CNT/Col hydrogels enhanced the functionality of cardiac constructs
To assess the impact of CNTs on tissue functionalities, we analyzed beating behavior of cell–hydrogel constructs. After culture of 3 days, NRVMs grown within CNT/Col hydrogels began to contract spontaneously in a synchronous manner. As shown in Figure 8A, a significant increase in beating frequency was observed in cardiac constructs based on CNT/Col hydrogels when compared to pure Col hydrogels after 7 days.
To examine further the capability of CNTs on tissue-level functionality, we performed calcium-transient measurements to measure intracellular Ca2+ concentration using Fluo-4 AM. As seen in Figure 8B–E, CNT/Col hydrogel-based cardiac constructs displayed apparently spontaneous relative synchronous Ca2+ transients and higher Ca2+ fluctuation in comparison to the control group. Furthermore, the average value of intracellular Ca2+ concentration in NRVMs (251±21 nmol/L, n=30) within CNT/Col hydrogels significantly increased when compared to those (193±11 nmol/L, n=30) in Col hydrogels (Figure 8F).
In this work, we extended our previous work and provided evidence that the incorporation of CNTs within Col hydrogels enhanced cell adhesion, elongation, and alignment of cardiomyocytes, leading to the formation of engineered cardiac tissues with stronger contraction potential. These results suggest that CNT/Col hydrogels offer a promising tissue scaffold for cardiac constructs, and may serve as injectable biomaterials to deliver cell or drug molecules for cardiac regeneration following MI in the near future.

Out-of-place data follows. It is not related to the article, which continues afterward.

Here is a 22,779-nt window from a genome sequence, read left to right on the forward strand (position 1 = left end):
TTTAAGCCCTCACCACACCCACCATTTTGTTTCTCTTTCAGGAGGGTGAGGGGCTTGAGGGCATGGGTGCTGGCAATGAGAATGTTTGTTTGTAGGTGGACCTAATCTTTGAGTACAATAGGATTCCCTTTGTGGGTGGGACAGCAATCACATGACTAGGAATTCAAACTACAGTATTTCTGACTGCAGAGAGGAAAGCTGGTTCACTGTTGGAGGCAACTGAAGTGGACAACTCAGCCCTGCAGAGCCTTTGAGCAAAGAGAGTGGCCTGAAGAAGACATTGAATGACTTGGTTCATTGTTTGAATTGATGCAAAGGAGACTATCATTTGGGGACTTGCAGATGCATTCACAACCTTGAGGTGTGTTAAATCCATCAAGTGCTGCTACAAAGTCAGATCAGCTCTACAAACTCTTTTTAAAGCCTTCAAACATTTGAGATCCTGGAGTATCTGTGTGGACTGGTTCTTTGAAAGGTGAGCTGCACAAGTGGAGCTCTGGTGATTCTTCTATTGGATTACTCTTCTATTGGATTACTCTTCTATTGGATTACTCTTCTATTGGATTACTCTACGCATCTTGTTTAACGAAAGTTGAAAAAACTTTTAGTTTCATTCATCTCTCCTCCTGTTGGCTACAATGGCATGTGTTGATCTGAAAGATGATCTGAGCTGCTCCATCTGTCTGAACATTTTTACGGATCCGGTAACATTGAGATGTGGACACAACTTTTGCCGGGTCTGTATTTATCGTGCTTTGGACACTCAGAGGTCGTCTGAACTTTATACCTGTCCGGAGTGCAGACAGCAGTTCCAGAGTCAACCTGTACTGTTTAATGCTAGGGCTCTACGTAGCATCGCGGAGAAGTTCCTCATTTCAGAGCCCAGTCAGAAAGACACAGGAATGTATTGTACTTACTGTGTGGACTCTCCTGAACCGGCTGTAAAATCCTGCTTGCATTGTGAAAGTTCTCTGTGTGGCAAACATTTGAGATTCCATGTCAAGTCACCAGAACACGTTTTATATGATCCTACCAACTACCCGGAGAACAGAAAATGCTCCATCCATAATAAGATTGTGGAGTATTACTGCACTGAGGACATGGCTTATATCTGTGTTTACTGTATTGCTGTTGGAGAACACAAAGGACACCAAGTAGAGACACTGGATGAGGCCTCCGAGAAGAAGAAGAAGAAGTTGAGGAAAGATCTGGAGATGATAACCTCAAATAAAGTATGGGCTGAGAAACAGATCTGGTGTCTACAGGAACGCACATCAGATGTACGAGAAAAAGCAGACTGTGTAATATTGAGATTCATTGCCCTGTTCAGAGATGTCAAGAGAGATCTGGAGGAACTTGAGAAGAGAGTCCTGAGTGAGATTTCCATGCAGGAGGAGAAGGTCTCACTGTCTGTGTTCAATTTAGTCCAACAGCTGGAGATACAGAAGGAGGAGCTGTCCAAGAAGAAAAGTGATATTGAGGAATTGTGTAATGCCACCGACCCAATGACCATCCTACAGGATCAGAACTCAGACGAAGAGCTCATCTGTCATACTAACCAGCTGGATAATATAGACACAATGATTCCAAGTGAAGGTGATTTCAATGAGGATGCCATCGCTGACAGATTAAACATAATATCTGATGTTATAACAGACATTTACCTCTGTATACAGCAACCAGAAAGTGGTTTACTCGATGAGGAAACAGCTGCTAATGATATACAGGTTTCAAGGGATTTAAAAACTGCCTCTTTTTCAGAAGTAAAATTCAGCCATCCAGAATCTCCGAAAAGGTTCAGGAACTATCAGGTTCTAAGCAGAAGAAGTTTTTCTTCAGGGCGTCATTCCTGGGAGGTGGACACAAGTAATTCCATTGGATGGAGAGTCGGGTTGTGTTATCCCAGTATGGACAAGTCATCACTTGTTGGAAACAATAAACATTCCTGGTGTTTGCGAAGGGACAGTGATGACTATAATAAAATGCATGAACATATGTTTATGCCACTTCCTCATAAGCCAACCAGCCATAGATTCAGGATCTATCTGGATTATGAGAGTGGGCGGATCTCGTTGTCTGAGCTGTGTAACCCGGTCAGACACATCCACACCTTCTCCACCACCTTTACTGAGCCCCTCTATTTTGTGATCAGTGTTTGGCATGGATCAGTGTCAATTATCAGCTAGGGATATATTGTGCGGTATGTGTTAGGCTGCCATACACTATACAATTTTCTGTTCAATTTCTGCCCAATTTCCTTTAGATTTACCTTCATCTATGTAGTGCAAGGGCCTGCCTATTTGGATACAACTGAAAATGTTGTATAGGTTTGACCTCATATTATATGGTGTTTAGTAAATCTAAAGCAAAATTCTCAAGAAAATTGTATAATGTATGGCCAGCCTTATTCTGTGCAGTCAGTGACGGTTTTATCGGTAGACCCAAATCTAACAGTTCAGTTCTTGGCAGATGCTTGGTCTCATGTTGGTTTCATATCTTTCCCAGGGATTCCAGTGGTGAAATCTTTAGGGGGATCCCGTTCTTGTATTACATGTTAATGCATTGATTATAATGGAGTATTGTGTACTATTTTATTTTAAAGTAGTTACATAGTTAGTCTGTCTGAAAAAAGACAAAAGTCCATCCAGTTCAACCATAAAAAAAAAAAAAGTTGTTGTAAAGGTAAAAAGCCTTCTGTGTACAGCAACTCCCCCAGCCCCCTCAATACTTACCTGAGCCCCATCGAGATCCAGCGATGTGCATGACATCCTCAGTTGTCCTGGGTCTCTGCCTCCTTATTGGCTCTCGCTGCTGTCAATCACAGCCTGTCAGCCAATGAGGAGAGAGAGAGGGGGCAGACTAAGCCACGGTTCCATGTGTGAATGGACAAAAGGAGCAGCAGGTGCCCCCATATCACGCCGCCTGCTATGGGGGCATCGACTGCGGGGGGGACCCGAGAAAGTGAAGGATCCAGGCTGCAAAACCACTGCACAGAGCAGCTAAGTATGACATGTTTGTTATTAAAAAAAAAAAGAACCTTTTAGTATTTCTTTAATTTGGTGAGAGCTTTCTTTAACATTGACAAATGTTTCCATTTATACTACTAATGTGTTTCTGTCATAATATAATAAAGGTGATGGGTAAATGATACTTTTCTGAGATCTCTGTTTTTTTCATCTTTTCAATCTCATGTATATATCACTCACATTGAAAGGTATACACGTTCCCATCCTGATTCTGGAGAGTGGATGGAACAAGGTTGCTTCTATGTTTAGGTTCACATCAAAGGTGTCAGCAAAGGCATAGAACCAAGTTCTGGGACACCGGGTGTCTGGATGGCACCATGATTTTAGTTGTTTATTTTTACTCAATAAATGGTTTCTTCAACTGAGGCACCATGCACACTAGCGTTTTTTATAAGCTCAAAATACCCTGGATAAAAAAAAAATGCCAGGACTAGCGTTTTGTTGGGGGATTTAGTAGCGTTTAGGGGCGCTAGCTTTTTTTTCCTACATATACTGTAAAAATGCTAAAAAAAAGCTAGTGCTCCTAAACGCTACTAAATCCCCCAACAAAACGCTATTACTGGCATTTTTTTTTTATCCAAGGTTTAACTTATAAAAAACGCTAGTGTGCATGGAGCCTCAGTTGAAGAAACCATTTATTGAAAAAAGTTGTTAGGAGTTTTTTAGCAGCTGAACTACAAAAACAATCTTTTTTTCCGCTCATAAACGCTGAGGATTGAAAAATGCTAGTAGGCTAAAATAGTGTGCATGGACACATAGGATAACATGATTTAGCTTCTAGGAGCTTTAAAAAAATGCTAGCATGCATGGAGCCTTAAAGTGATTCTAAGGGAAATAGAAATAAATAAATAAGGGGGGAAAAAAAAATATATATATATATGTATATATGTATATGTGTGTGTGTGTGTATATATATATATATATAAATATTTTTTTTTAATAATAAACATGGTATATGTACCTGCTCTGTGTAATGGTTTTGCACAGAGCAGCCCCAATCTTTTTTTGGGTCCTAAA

Due to their inertness and hydrophobicity, native CNTs are difficult to dissolve in aqueous solutions, thereby hampering homogeneous dispersion and ultimately leading to significant toxicity.26,27 To avoid this weakness, CNTs are often functionalized by modifying their surface chemistry, and functionalized CNTs have been shown to affect cell behavior significantly. Therefore, we utilized carboxylic CNTs to fabricate 3-D hydrogel scaffolds, which allowed homogeneous mixing with I type Col solution and subsequent gelation of composite solutions containing CNTs. The obtained CNT/Col hydrogels (up to 1 wt%) exhibited no significant cytotoxic effects on cardiomyocyte viability according to in vitro biocompatibility experiments. In agreement with our work, MacDonald et al reported fibroblast cells grown within CNT/Col-hydrogel matrices had high cell viability in the range of 80%–90%.28 Our results were also consistent with recent work that CNT/Col hydrogels with small concentrations of CNTs (up to 1 wt%) were not toxic to mesenchymal stem cells.29
Col-hydrogel scaffolds are used extensively for cardiac tissue engineering.16,17 Although they have good biocompatibility, Col hydrogels display poor biomechanical properties and thus are limited in tissue-engineering applications. Due to their outstanding mechanical and electrical properties, CNTs have been utilized to incorporate into traditional scaffolds to improve the mechanical and electrical properties of the polymers, which emerge as promising nanomaterials in tissue-engineering research.11–14,20,21 To this end, CNTs were incorporated into a 3-D Col-hydrogel matrix to fabricate CNT/Col hydrogels, which have been used in neural tissue engineering.20,21,29 For example, Lee et al reported that CNT/Col hydrogels had the ability to promote cell elongation and neural cell differentiation of mesenchymal stem cells.29 Additionally, CNT/Col hydrogels have also been applied in and cartilage tissue engineering.30,31 In the present study, we first applied CNT/Col hydrogels to cardiac tissue engineering, which enhanced cell adhesion and elongation and alignment of cardiomyocytes, leading to the formation of engineered cardiac tissues with stronger contraction potential.